Mental health challenges can affect all kinds of caregivers facing diverse stressors and circumstances, but new parents often find themselves uninformed and unprepared to manage these challenges. Below are articles that draw on examples of different aspects of parental struggles.
Devorah Herbert, who had her first child at age 48, wishes someone had warned her about the potential for postpartum depression. Devorah found herself experiencing overwhelming fear and anxiety about her daughter’s well-being in the weeks following her birth and did not know what was wrong, later learning she’d had 8 risk factors for maternal depression (advanced maternal age, use of fertility treatments, pregnancy complications, traumatic birth, history of anxiety and depression, lack of sleep, insufficient support, and difficulty breastfeeding). Devorah could not sleep because she was so worried that her baby would be harmed if she looked away for even a moment, and this stress only compounded her difficulties breastfeeding.
Kim Hooper, on the other hand, felt well-informed and well-prepared to mitigate the possibility of mental health struggles after the birth of her baby - until not Kim but her husband fell into a depressive state that lasted for the first three years of their daughter’s life. Kim’s husband withdrew from her and from others, opting to go to bed early every night, lounge on the couch or obsessively clean while Kim cared for the baby and tried not to overstep.
While every new parent may not face challenges as explicit as those described above, these examples serve to highlight some of the diverse obstacles that may arise for any parent. No caregiver’s road to parental empowerment is simple or straightforward - being a parent is no small feat and it is not a feat that is achieved in isolation. Parents are parents at the same time as they are a number of other things, and that is not always easy, and no one should have to do it unsupported.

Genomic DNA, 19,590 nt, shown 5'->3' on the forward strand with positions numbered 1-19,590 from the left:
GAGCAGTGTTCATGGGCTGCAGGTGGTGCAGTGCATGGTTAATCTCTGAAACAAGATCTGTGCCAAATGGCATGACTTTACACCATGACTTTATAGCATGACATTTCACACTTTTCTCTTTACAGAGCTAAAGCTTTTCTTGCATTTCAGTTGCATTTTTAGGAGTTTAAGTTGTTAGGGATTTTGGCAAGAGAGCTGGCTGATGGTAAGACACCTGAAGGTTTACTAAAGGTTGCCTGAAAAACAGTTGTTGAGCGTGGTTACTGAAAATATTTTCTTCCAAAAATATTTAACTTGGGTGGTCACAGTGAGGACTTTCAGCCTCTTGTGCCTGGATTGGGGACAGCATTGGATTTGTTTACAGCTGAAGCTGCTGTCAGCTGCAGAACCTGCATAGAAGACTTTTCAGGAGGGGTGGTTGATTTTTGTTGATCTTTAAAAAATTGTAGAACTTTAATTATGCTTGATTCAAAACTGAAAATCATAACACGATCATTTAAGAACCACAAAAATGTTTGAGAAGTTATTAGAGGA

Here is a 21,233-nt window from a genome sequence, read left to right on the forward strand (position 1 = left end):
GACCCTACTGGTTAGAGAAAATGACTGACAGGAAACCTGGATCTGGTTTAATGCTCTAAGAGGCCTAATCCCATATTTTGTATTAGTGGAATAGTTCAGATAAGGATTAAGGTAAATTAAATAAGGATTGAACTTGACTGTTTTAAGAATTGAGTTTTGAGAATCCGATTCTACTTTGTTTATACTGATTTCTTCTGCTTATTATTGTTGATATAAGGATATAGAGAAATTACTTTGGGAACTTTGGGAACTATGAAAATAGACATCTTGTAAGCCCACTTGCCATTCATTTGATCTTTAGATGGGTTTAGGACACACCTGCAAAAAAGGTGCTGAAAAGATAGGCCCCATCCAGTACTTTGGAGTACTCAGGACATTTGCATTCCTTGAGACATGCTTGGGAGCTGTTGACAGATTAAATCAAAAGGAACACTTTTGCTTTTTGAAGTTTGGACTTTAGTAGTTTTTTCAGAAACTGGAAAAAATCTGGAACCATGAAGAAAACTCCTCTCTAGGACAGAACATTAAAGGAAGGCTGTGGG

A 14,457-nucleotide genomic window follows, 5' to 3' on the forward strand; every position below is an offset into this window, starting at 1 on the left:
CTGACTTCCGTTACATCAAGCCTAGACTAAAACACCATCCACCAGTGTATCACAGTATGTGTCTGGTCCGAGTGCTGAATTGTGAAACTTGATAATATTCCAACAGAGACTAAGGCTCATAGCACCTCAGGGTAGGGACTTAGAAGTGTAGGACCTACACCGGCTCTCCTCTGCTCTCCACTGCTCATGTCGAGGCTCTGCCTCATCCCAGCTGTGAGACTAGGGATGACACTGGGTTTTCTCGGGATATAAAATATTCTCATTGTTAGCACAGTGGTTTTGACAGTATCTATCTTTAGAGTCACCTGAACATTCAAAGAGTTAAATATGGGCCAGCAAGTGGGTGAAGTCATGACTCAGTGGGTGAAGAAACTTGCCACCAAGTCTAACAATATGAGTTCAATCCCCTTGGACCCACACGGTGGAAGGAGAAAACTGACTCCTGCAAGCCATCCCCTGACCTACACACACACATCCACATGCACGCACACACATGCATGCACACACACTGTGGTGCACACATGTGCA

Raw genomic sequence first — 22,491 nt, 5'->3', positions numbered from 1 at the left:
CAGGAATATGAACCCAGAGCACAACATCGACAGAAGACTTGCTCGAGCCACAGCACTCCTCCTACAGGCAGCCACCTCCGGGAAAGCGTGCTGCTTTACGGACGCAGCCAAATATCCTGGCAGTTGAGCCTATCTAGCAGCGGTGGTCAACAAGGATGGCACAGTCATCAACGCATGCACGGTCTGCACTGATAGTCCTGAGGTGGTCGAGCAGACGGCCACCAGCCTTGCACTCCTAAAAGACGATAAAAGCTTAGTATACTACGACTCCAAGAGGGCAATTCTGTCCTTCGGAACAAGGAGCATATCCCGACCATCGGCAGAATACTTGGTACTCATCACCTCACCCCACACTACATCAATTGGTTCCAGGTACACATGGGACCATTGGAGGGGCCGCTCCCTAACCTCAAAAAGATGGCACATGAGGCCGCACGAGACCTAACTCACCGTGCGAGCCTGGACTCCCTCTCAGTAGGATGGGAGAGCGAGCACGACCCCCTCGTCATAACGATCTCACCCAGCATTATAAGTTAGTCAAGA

Adjusting to parenting can look different for everyone. If you’re struggling to care for yourself while you care for your family, here are some actions to consider:
- Facing mental health challenges? Layla is here to help - Individuals, couples, and families use Layla for personalized, convenient therapy. Layla matches you to a suitable therapist and manage the therapy process in a warm, dependable manner, supporting you on your journey to better health. Learn more here
- New to therapy? Here's your beginner guide - Starting therapy can evoke feelings of vulnerability, but knowing what to expect can help. The journey is individualized, with no exact right or wrong way. During the first session, typically administrative matters are discussed, goals are set, and you and your therapist will get to know each other. Fit between you and you therapist is very important for your outcomes, and it's okay to switch if the fit isn't right. Therapy is adjusted to your timeline and constraints, and can range from weekly to monthly sessions. Reflecting on what you wish to accomplish can guide the process.
Disclaimer: The content on this blog is for informational purposes only and should not be considered healthcare or medical advice, diagnosis, or treatment. Consult with a healthcare professional for appropriate support.